What Is Pan de Muerto (Bread of the Dead)? And the History Behind it

Learn the meaning of pan de muerto (bread of the dead), then use our recipe to make this tradition come to life for your family.

Did you know that in Mexico, there's a special bread for Day of the Dead, the November 1-2 holiday that celebrates the lives of our ancestors? Pan de muerto (Bread of the Dead) has been a tradition since shortly after the Spanish initially brought wheat to the new land known today as Mexico. What's the whole history of pan de muerto? When the Spanish arrived 500 years ago, they were horrified by the native tradition of human sacrifice to give thanks for a good harvest, and insisted that this new bread—a wheat bread with the top dyed red to represent the heart or blood—be made to represent that gruesome offering instead. Today, pan de muerto comes in many regional forms and is baked and eaten all over Mexico with no thought whatsoever of that dark history.

homemade pan de muerto traditionally made for Dia de Los Muertos
shustrilka/Getty Images

Forty years ago, when I was first living in Mexico, a new friend offered me my first slice of pan de muerto. Back then, I didn't know its original story, or the importance this bread continues to hold during the Day of the Dead—an overnight, two-day religious, spiritual, and secular celebration that the living offer in gratitude for the lives of relatives who have died. It's important to remember that the Day of the Dead isn't Mexico's Halloween. Halloween, which originated in Ireland and is still greatly celebrated, is a very different event—more costume party with revelry than a religious and spiritual celebration.

Pan de Muerto (Bread of the Dead)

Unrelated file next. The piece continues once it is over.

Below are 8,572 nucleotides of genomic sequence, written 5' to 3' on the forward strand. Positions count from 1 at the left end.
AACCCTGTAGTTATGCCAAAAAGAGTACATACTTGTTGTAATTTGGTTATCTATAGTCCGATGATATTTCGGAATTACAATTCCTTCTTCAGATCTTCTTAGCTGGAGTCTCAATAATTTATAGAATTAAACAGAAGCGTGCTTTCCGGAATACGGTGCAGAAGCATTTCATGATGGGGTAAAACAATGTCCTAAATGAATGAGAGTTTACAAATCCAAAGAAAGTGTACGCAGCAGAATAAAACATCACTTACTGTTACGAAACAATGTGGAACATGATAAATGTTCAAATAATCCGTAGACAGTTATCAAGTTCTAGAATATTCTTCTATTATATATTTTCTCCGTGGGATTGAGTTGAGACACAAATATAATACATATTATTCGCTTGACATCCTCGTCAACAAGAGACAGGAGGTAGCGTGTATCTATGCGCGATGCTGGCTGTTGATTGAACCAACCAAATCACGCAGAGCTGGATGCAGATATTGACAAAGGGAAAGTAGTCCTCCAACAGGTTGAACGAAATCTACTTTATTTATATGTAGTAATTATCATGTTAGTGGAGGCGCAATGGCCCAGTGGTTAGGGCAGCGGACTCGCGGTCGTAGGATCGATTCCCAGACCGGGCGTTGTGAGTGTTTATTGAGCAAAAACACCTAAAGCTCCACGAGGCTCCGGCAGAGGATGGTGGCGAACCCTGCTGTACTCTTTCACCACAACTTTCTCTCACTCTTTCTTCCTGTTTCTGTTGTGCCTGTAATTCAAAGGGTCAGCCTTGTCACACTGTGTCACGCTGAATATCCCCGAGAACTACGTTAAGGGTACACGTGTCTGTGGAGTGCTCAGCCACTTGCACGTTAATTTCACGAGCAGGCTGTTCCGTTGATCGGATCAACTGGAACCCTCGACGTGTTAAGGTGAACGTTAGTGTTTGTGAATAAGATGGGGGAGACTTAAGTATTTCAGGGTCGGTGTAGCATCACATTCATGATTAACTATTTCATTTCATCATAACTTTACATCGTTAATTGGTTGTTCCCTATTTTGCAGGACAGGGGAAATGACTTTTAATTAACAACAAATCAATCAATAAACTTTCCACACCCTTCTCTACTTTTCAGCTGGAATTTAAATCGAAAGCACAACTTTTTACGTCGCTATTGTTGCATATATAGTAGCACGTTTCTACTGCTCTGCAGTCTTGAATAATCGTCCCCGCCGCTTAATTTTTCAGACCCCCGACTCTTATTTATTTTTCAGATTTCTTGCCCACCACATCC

Mike Dieter

This recipe for pan de muerto is very close to the traditional Mexican recipe. Pan de muerto is simple to make and is a wonderful addition to your table in mid-October through November, for breakfast or for dessert. The bread's flavors of orange and anise, its light, fluffy texture, and the symbolism of the crossed bones atop the individual loaves ensure that pan de muerto is a perfect reminder that life is sweet and meant to be shared, and death is not to be feared.

Don't let this yeast-based bread spook you. The dough is quite easy to put together and calls for very basic ingredients. (Be sure you have a kitchen thermometer before you start to ensure accurate temperatures that aren't too hot to kill the yeast.) The kneading can be a family activity and the rise and chill times will give you a while to rest in between active preparations. Making the "bones" that top the bread is a chance to create a style unique to your family. The pink or red sugar on top is meant to be symbolic of blood from the originating custom.

In our modern world, pan de muerto is included on an in-home ofrenda (a kind of memorial altar) that represents ancestors' favorite foods, drinks, and activities. The usual items on the altar include photos of the deceased, miniature plates of the deceased person's favorite foods, and even pan de muerto is occasionally miniaturized in clay! More frequently, the actual food and the bread itself are placed on the altar as a symbol of family memories, nostalgia for the loved one's presence, and a delicious treat to share while talking about those who have passed.

In Mexico, almost all pan de muerto is made in commercial or artisan bakeries; home ovens aren't as common here are they are in other countries. If you have an oven in your home kitchen, you can easily make this bread that's backed up by a 500-year-old tradition. Make your own pan de muerto, your own altar, and your own family traditions—these memories are what help to keep your beloved ancestors alive.

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